Stock Backdating Investigations Changed Silicon Valley
Professor Joseph Grundfest weighed in on the impact of criminal investigations compared with civil actions related to stock-option backdating in the context of the Brocade case:
Hoping to spare her client from prison, an attorney for former Brocade executive Stephanie Jensen stood before a federal judge this month and argued that the furor over stock-option backdating was a "so-called scandal" that never amounted to much.
"Some would say it fizzled," added defense attorney Jan Nielsen Little, who argued that a wave of investigations that shook the tech industry had turned up little evidence of wrongdoing in connection with a practice that was "widespread, albeit misunderstood."
But as authorities gear up for a retrial next month of Jensen's former boss, ex-Brocade CEO Greg Reyes, federal officials and legal experts say the investigations found widespread accounting abuses at a host of companies. These led to numerous civil and criminal enforcement actions that helped change those practices, they say, despite some high-profile stumbles by prosecutors in recent months.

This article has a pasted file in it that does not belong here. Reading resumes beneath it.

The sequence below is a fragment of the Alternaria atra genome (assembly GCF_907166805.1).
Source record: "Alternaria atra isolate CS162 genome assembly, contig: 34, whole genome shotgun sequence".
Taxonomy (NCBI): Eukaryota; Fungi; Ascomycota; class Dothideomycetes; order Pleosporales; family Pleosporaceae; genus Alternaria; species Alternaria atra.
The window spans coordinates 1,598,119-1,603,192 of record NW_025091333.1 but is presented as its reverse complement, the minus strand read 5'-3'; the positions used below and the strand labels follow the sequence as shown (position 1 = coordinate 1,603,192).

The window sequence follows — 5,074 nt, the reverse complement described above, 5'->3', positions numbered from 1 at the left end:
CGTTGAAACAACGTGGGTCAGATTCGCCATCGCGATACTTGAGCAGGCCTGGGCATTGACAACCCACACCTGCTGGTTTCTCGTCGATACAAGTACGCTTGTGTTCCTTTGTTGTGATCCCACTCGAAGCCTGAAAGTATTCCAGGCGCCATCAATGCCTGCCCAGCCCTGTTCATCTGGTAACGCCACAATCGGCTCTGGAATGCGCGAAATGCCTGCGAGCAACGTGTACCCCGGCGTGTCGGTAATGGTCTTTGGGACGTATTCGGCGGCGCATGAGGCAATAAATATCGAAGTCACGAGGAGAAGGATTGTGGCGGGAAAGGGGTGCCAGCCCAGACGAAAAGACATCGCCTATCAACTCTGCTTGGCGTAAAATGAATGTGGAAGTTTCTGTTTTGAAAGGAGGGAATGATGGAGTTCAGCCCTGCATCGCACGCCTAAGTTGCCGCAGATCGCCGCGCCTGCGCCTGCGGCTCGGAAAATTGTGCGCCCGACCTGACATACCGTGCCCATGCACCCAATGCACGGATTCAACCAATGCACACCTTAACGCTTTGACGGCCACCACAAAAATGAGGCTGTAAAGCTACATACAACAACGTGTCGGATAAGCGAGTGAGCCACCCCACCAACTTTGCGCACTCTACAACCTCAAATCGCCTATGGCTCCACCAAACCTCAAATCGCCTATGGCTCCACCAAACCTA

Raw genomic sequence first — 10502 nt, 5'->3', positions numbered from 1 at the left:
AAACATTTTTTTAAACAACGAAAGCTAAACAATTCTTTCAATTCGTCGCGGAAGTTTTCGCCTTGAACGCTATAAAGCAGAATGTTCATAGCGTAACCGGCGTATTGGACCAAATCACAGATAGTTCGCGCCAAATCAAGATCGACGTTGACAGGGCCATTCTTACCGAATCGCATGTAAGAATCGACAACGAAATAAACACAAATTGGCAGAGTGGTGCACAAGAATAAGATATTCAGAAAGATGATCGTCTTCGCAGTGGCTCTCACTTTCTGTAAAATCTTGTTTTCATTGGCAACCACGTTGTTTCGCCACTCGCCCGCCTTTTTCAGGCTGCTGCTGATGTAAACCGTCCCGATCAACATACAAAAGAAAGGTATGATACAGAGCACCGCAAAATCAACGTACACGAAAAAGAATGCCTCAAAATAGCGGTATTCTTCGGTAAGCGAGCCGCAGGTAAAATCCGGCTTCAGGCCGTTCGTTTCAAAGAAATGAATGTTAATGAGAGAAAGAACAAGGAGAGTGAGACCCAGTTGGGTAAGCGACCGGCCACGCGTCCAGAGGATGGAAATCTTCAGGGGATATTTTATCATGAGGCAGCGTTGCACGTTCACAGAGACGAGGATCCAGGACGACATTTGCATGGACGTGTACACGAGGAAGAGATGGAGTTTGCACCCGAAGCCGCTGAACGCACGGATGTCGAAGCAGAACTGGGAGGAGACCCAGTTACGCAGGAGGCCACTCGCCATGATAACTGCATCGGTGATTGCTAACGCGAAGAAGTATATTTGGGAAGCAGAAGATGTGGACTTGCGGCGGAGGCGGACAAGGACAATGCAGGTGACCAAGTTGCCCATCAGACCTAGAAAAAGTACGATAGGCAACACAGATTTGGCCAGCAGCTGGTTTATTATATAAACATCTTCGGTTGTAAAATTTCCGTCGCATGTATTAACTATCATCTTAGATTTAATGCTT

"It's not surprising that more of these were handled civilly," said Joseph Grundfest, a law professor and co-director of the Rock Center on Corporate Governance at Stanford. "In a criminal case, you have to prove wrongdoing beyond a reasonable doubt, and in many of these situations you would have trouble demonstrating that a CEO knew he was in engaged in a criminal violation."
The government's investigations, as well as changes in accounting rules, have made companies more sensitive to legal requirements around backdating, added Grundfest. "There certainly were companies that were unnecessarily tortured because of backdating violations. But there were other companies at which the violations were serious and had to be addressed."